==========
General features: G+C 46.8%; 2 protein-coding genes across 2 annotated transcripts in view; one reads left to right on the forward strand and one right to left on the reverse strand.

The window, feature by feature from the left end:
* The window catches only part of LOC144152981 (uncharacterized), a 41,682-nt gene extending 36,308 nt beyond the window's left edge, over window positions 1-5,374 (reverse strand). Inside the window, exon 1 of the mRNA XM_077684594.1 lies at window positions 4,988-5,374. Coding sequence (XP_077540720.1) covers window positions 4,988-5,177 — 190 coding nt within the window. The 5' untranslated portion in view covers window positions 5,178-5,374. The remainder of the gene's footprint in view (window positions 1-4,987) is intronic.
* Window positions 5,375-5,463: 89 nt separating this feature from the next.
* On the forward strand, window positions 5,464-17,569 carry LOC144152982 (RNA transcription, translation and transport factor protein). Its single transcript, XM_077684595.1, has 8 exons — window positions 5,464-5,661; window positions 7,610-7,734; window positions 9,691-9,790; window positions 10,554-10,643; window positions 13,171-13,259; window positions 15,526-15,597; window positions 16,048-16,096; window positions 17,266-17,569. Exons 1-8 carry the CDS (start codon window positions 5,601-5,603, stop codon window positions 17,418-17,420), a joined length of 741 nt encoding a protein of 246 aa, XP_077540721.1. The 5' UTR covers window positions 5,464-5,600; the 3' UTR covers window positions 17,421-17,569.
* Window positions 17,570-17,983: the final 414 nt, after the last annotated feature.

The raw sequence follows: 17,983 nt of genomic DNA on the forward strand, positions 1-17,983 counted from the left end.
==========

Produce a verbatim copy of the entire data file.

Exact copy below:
General features: G+C 46.8%; 2 protein-coding genes across 2 annotated transcripts in view; one reads left to right on the forward strand and one right to left on the reverse strand.

The window, feature by feature from the left end:
* The window catches only part of LOC144152981 (uncharacterized), a 41,682-nt gene extending 36,308 nt beyond the window's left edge, over window positions 1-5,374 (reverse strand). Inside the window, exon 1 of the mRNA XM_077684594.1 lies at window positions 4,988-5,374. Coding sequence (XP_077540720.1) covers window positions 4,988-5,177 — 190 coding nt within the window. The 5' untranslated portion in view covers window positions 5,178-5,374. The remainder of the gene's footprint in view (window positions 1-4,987) is intronic.
* Window positions 5,375-5,463: 89 nt separating this feature from the next.
* On the forward strand, window positions 5,464-17,569 carry LOC144152982 (RNA transcription, translation and transport factor protein). Its single transcript, XM_077684595.1, has 8 exons — window positions 5,464-5,661; window positions 7,610-7,734; window positions 9,691-9,790; window positions 10,554-10,643; window positions 13,171-13,259; window positions 15,526-15,597; window positions 16,048-16,096; window positions 17,266-17,569. Exons 1-8 carry the CDS (start codon window positions 5,601-5,603, stop codon window positions 17,418-17,420), a joined length of 741 nt encoding a protein of 246 aa, XP_077540721.1. The 5' UTR covers window positions 5,464-5,600; the 3' UTR covers window positions 17,421-17,569.
* Window positions 17,570-17,983: the final 414 nt, after the last annotated feature.

The raw sequence follows: 17,983 nt of genomic DNA on the forward strand, positions 1-17,983 counted from the left end.